If not convicted, will a shoplifting arrest show up in a criminal background check?

Question Details:I was caught shoplifting. I got arrested but was not convicted because the witness did not show up for court. The case was dismissed. The amount taken was under $150, a misdemeanor. This was my first offense. I also paid the $500 fine that Target billed for the civil damages. Will this appear on any background checks? Credit checks? I am concerned that I will not pass employment background checks because of this, even though I was not convicted. Will this appear on any kind of checks?

Asked 5 years ago under Criminal Defense | 8939 Views | More Legal Topics

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M.T.G., Member, New York Bar | FreeAdvice Contributing Attorney Answered 5 years ago

Anyone arrested has a criminal record, even if the case is dismissed or there is a not guilty. That record remains public unless it is expunged or sealed.  Illinois certain records can be removed from public access. Many types of cases can be removed from the public record. Removal never happens automatically. An eligible person must petition the court for records to be expunged or sealed. Without a petition the records are permanently public.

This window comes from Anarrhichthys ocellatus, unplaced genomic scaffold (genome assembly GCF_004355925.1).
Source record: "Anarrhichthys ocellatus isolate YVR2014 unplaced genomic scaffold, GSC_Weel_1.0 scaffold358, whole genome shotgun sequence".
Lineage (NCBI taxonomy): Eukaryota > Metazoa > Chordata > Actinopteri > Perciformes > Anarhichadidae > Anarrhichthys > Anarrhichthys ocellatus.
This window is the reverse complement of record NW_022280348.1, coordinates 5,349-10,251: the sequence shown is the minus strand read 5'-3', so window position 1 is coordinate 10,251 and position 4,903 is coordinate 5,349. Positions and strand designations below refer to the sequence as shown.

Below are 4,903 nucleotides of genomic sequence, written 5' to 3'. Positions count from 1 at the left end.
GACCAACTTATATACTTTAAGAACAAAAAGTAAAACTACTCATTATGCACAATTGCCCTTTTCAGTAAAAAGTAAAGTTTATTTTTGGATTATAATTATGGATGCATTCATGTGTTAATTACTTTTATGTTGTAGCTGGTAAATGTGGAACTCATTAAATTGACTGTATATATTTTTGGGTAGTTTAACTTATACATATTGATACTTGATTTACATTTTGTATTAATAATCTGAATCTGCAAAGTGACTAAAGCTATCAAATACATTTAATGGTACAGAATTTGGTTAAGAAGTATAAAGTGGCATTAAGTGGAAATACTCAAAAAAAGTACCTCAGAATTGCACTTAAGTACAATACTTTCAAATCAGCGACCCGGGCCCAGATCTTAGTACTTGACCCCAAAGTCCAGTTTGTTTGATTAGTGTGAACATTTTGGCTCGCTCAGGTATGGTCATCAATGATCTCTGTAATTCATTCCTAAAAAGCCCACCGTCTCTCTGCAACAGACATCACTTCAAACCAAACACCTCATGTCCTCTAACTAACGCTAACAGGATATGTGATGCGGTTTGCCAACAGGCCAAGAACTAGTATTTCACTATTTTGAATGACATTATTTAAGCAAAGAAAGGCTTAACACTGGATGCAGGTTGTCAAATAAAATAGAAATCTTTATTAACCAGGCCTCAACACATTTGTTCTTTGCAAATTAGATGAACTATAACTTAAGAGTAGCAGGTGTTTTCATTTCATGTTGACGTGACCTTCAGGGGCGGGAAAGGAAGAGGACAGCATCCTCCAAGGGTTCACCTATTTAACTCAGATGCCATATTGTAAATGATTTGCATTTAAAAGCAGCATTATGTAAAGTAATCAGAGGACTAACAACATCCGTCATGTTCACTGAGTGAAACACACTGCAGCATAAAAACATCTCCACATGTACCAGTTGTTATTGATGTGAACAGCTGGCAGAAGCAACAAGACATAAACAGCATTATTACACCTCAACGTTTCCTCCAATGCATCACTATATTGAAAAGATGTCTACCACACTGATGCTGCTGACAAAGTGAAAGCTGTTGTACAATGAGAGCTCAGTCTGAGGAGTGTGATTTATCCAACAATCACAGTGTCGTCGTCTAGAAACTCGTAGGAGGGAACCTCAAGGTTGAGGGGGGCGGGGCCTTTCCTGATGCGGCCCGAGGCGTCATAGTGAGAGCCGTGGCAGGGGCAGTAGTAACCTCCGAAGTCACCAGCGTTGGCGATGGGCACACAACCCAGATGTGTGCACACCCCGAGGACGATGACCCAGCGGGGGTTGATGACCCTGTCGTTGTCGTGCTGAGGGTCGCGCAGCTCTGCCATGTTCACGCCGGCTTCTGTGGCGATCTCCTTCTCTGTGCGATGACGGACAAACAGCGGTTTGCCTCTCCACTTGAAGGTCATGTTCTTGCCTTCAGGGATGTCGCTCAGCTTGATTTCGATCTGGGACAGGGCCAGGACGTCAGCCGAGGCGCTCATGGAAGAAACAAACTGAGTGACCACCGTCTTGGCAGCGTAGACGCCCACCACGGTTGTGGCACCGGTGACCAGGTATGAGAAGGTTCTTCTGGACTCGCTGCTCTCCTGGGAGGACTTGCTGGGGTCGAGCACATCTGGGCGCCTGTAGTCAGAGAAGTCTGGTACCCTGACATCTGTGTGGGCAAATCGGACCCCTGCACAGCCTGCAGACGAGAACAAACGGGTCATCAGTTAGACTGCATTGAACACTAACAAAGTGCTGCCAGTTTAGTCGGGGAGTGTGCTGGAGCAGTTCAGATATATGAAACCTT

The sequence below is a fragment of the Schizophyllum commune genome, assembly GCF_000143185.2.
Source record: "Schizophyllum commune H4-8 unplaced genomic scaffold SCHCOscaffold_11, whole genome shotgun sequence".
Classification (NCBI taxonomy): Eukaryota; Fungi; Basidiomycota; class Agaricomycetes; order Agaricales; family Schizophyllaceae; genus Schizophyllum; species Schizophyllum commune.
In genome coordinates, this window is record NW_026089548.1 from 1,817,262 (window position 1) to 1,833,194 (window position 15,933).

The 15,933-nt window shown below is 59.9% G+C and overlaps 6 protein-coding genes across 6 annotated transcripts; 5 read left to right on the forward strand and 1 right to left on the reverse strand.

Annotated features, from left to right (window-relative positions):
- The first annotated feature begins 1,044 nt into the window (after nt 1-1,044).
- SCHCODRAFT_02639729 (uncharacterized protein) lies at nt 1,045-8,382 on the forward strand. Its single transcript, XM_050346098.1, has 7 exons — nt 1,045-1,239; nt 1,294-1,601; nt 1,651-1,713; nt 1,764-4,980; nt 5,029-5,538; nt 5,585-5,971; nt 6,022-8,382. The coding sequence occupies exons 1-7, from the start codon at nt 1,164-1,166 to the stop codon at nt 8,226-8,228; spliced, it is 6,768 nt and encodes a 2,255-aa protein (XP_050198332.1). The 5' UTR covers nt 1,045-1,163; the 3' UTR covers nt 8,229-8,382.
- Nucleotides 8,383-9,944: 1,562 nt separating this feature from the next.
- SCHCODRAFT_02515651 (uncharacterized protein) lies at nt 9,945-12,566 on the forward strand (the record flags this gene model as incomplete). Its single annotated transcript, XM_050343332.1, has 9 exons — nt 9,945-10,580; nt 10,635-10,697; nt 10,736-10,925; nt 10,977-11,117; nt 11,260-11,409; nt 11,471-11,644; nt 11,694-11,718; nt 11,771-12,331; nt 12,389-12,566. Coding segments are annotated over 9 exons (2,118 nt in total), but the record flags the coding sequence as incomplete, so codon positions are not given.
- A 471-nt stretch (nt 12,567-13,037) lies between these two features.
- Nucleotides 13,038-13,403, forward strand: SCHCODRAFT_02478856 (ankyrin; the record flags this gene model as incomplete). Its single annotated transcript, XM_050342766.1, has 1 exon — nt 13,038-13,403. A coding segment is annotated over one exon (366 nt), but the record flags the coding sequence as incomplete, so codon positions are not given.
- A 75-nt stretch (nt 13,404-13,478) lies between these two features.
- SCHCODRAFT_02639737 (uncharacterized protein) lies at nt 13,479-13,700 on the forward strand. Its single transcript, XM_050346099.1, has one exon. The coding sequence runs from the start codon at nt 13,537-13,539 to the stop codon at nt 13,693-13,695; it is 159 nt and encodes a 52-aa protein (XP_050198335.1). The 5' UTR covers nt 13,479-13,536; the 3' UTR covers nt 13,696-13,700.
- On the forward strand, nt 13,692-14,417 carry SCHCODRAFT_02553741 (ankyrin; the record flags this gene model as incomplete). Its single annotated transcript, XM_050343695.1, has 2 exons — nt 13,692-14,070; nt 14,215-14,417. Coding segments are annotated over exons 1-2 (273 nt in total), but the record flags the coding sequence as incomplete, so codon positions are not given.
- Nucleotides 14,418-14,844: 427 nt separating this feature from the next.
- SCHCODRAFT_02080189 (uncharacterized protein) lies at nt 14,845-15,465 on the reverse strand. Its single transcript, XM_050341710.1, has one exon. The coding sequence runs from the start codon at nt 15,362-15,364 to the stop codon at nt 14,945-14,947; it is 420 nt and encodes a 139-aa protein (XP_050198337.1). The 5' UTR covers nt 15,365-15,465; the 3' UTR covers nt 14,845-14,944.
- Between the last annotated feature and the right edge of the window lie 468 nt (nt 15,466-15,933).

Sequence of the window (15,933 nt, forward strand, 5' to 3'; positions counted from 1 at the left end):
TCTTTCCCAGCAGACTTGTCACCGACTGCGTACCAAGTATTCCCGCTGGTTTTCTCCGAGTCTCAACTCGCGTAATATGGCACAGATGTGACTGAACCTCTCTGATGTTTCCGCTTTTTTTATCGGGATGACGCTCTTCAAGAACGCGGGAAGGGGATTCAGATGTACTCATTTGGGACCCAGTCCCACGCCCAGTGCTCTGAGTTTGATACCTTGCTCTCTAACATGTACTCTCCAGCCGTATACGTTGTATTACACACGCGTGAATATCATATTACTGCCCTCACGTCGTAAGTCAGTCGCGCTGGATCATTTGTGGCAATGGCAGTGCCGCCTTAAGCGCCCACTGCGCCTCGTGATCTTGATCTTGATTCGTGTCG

In evaluating a petition, a court must determine that the harm to a person with a record is greater than the harm to the public in taking away public access to the records. Once a judge has found in the petitioner’s favor, there are two types of orders possible: expunged or sealed.

One order is for the record to be expunged. This means the record is erased, as if it never existed. The arresting agency returns the records to the petitioner, including police reports, fingerprint cards, and booking photographs that were generated by the arrest. The circuit court clerk erases the records, both physical and electronic of the court activity. For all purposes the case never happened. Expungement means that from a legal standpoint the case did not happen.

The second possible judicial order is for a record to be sealed. When a record is sealed, only law enforcement may view it. Others, such as the general public, may not. The court file is no longer available for public viewing and is not listed in public searches, but members of law enforcement with an appropriate need can access the files.  Your case would most likely qualify for expungement: retail theft and the case was nolle prosequi (dismissed by the State’s Attorney) if I understand you correctly.  Seek legal help with all this.  Good luck.  It is a lesson learned.

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